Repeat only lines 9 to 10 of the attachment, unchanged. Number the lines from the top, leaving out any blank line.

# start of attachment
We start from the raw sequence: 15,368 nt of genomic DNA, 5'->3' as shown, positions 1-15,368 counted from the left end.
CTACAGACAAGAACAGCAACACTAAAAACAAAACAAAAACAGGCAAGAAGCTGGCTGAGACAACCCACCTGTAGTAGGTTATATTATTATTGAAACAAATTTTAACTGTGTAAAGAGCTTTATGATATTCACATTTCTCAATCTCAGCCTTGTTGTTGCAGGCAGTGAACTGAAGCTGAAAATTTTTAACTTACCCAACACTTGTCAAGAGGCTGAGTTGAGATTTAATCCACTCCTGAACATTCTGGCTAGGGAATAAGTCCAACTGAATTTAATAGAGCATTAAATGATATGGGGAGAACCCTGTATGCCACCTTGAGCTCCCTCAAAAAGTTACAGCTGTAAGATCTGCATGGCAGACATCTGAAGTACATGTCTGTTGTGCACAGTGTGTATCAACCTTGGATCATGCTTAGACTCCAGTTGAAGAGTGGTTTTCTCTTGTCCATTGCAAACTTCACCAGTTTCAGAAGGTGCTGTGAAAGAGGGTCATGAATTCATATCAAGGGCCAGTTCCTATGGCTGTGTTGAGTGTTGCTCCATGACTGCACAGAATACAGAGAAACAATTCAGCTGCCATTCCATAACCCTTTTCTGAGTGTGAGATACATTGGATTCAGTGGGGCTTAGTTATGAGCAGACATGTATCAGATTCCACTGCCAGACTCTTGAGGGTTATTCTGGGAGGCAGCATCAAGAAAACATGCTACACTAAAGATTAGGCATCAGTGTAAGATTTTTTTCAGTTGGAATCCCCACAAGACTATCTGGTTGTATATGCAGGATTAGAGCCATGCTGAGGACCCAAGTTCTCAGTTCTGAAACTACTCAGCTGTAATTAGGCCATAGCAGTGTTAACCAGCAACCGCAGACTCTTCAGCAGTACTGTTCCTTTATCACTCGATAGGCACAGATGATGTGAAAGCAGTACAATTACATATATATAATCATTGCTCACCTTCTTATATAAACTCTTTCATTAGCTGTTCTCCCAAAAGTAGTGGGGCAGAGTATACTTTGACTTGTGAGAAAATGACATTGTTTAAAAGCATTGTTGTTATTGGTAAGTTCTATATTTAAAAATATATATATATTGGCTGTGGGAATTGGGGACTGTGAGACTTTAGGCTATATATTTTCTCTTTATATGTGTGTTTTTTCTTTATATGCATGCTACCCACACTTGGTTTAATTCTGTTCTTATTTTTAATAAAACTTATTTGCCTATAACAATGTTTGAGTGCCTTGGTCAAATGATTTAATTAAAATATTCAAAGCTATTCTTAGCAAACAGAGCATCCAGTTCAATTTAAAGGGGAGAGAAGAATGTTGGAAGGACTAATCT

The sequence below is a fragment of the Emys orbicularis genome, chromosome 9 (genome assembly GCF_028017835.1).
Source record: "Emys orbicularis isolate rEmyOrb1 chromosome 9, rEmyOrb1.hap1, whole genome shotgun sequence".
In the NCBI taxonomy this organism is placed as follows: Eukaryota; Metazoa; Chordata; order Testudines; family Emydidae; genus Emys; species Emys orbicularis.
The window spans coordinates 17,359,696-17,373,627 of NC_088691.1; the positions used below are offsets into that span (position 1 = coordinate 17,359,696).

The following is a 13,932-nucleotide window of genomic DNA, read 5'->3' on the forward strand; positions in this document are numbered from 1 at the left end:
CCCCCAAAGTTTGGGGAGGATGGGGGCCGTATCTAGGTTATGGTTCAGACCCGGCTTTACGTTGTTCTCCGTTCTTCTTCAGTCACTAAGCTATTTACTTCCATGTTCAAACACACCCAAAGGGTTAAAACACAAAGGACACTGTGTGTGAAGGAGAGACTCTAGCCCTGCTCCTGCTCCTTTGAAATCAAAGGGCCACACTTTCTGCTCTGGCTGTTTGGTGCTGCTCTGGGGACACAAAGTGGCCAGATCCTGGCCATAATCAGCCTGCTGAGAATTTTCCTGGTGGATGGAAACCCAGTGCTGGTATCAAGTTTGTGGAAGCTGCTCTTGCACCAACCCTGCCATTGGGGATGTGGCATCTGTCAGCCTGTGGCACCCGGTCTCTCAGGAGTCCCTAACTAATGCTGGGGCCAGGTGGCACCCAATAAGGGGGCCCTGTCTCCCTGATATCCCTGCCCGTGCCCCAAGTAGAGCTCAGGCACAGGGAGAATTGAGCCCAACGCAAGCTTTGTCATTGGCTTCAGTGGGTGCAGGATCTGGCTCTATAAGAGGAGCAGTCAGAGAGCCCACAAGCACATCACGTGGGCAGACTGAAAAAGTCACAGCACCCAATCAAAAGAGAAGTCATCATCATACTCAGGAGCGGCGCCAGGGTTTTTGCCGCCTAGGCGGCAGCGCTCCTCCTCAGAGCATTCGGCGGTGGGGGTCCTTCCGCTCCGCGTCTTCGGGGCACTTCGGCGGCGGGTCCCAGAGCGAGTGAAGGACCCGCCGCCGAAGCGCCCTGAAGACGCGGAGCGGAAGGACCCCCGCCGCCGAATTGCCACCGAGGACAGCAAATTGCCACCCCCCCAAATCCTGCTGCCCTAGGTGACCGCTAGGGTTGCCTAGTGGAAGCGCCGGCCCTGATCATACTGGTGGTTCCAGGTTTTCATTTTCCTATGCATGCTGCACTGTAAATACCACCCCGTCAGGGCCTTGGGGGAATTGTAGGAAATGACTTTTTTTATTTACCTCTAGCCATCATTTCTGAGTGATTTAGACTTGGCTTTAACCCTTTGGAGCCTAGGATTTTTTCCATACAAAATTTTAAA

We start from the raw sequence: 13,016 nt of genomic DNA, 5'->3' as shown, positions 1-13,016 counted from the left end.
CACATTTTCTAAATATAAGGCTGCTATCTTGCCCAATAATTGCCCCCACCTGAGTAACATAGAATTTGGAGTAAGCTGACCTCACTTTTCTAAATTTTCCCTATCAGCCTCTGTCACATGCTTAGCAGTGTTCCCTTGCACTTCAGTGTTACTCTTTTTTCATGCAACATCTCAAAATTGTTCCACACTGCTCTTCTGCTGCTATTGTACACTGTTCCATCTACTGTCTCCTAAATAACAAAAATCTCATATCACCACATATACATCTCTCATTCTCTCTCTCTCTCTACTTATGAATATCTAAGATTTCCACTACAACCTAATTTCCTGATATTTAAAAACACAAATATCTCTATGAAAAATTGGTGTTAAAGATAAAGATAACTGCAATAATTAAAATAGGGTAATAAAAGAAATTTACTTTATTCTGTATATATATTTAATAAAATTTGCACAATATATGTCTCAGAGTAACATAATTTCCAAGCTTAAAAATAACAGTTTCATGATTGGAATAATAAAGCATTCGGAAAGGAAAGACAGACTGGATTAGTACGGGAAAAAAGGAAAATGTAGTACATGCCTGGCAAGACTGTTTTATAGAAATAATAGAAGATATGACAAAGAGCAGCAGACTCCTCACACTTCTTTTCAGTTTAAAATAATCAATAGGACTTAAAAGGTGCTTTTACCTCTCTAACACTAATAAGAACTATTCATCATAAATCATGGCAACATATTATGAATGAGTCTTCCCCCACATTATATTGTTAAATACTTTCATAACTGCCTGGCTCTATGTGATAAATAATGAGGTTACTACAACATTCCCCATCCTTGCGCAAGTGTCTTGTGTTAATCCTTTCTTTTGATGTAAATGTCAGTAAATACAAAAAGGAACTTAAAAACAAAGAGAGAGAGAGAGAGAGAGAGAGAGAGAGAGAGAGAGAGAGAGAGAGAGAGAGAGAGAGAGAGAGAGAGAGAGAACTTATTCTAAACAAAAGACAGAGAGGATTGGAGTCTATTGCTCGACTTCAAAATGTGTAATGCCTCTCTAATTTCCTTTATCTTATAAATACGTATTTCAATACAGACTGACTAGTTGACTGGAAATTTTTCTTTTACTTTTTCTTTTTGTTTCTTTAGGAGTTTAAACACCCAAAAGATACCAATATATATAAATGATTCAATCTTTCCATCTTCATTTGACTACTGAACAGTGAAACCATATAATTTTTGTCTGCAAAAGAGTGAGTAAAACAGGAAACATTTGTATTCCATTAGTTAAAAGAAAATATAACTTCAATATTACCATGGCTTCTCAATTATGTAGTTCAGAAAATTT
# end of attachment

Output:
We start from the raw sequence: 13,016 nt of genomic DNA, 5'->3' as shown, positions 1-13,016 counted from the left end.
CACATTTTCTAAATATAAGGCTGCTATCTTGCCCAATAATTGCCCCCACCTGAGTAACATAGAATTTGGAGTAAGCTGACCTCACTTTTCTAAATTTTCCCTATCAGCCTCTGTCACATGCTTAGCAGTGTTCCCTTGCACTTCAGTGTTACTCTTTTTTCATGCAACATCTCAAAATTGTTCCACACTGCTCTTCTGCTGCTATTGTACACTGTTCCATCTACTGTCTCCTAAATAACAAAAATCTCATATCACCACATATACATCTCTCATTCTCTCTCTCTCTCTACTTATGAATATCTAAGATTTCCACTACAACCTAATTTCCTGATATTTAAAAACACAAATATCTCTATGAAAAATTGGTGTTAAAGATAAAGATAACTGCAATAATTAAAATAGGGTAATAAAAGAAATTTACTTTATTCTGTATATATATTTAATAAAATTTGCACAATATATGTCTCAGAGTAACATAATTTCCAAGCTTAAAAATAACAGTTTCATGATTGGAATAATAAAGCATTCGGAAAGGAAAGACAGACTGGATTAGTACGGGAAAAAAGGAAAATGTAGTACATGCCTGGCAAGACTGTTTTATAGAAATAATAGAAGATATGACAAAGAGCAGCAGACTCCTCACACTTCTTTTCAGTTTAAAATAATCAATAGGACTTAAAAGGTGCTTTTACCTCTCTAACACTAATAAGAACTATTCATCATAAATCATGGCAACATATTATGAATGAGTCTTCCCCCACATTATATTGTTAAATACTTTCATAACTGCCTGGCTCTATGTGATAAATAATGAGGTTACTACAACATTCCCCATCCTTGCGCAAGTGTCTTGTGTTAATCCTTTCTTTTGATGTAAATGTCAGTAAATACAAAAAGGAACTTAAAAACAAAGAGAGAGAGAGAGAGAGAGAGAGAGAGAGAGAGAGAGAGAGAGAGAGAGAGAGAGAGAGAGAGAGAGAGAGAGAACTTATTCTAAACAAAAGACAGAGAGGATTGGAGTCTATTGCTCGACTTCAAAATGTGTAATGCCTCTCTAATTTCCTTTATCTTATAAATACGTATTTCAATACAGACTGACTAGTTGACTGGAAATTTTTCTTTTACTTTTTCTTTTTGTTTCTTTAGGAGTTTAAACACCCAAAAGATACCAATATATATAAATGATTCAATCTTTCCATCTTCATTTGACTACTGAACAGTGAAACCATATAATTTTTGTCTGCAAAAGAGTGAGTAAAACAGGAAACATTTGTATTCCATTAGTTAAAAGAAAATATAACTTCAATATTACCATGGCTTCTCAATTATGTAGTTCAGAAAATTT